Does exercise have a positive impact on fatigue, physical capacity, general wellbeing, and quality of life in patients with cancer undergoing chemotherapy or treatment?
- Adamsen, L., Quist, M., Andersen, C., Moller, T., Herrstedt, J., Kronborg, D., Baadsgaard, M.T., Vistisen, K., Midtgaard, J., Christiansen, B., Stage, M., Kronborg, M.T., Rorth, M., 2009. Effect of a multimodal high intensity exercise intervention in cancer patients undergoing chemotherapy: randomised controlled trial. BMJ 339, b3410–b3410.
- 269 patients with cancer representing 21 diagnoses (excluding brain and bone metastases).
- On Mondays, Wednesdays and Fridays, the patients participated in high intensity physical training for 90 minutes followed by 30 minutes relaxation training. On Tuesdays the program included 90 minutes of body awareness followed by 30 minutes of relaxation training. Patients also received 30 minutes of massage on Mondays and Fridays. The program lasted for 6 weeks.
- Measurements were via questionnaires, strength tests and aerobic fitness tests.
- The exercise program reduced fatigue and improved vitality, aerobic capacity, muscular strength, physical and functional activity, and emotional wellbeing, but not quality of life.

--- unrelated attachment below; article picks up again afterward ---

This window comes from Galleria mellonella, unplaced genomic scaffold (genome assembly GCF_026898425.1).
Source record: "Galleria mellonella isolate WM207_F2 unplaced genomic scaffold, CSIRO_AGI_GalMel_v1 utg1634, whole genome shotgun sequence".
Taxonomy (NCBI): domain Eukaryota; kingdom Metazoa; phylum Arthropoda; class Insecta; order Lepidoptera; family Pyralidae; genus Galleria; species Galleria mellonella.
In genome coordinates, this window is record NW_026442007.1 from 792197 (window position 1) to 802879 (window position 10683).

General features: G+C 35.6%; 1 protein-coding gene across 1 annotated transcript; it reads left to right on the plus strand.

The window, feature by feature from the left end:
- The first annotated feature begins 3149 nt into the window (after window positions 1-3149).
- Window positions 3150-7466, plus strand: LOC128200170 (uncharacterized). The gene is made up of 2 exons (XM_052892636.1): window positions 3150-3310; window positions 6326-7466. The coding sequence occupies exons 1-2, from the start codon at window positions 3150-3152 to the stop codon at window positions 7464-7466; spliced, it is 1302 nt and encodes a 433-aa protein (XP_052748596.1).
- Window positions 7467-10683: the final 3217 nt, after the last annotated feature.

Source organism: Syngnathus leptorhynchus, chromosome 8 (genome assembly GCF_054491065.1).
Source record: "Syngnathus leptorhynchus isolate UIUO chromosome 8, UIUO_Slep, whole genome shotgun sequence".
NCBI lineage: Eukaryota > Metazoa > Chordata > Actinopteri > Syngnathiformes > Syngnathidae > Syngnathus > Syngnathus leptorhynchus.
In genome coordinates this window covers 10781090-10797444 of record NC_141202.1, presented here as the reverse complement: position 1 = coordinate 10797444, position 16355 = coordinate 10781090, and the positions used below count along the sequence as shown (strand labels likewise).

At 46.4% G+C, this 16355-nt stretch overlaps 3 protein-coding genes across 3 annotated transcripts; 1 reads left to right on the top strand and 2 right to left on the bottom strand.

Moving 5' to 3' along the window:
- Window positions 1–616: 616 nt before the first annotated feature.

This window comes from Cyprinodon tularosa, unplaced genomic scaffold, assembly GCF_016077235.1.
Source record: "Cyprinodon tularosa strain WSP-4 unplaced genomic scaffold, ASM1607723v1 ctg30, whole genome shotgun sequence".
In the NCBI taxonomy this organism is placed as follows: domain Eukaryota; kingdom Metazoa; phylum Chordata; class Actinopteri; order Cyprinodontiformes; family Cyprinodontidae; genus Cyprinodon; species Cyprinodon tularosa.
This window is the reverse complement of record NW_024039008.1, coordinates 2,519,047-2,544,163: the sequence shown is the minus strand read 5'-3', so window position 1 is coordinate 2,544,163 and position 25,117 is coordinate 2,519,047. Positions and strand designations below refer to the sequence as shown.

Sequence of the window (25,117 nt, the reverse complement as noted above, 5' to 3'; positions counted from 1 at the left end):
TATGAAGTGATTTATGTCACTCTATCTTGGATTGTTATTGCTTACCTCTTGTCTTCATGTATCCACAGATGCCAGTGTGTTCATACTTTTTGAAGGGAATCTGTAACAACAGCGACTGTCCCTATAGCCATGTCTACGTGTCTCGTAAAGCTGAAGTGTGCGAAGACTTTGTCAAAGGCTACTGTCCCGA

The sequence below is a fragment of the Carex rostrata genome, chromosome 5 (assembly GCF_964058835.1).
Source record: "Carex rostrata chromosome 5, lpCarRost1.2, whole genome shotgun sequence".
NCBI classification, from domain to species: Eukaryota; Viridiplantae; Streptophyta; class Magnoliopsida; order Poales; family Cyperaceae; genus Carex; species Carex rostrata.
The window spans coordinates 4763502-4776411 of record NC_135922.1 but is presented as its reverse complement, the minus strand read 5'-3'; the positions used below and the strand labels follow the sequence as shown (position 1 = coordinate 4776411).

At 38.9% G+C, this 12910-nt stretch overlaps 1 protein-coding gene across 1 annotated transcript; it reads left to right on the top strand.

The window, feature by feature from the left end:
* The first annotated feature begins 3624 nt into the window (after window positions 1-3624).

- Fitness levels (VO2max) increased by 10.7%. Muscular strength increased by 29.6%.
- An exercise training program will improve both muscle strength and overall fitness, and reduce fatigue in cancer patients undergoing chemotherapy.
- Yes (with confidence) – not quality of life.
- 65% of the 269 patients reported fatigue greater than that of the general population. 29% reported severe fatigue.
- Surveys have shown that fatigue is among the most frequent and burdensome side effect of chemotherapy and results in impaired or diminished physical ability.
- Severe fatigue results from extreme muscular de-conditioning caused by both the disease and treatment but can also be triggered by a sedentary lifestyle.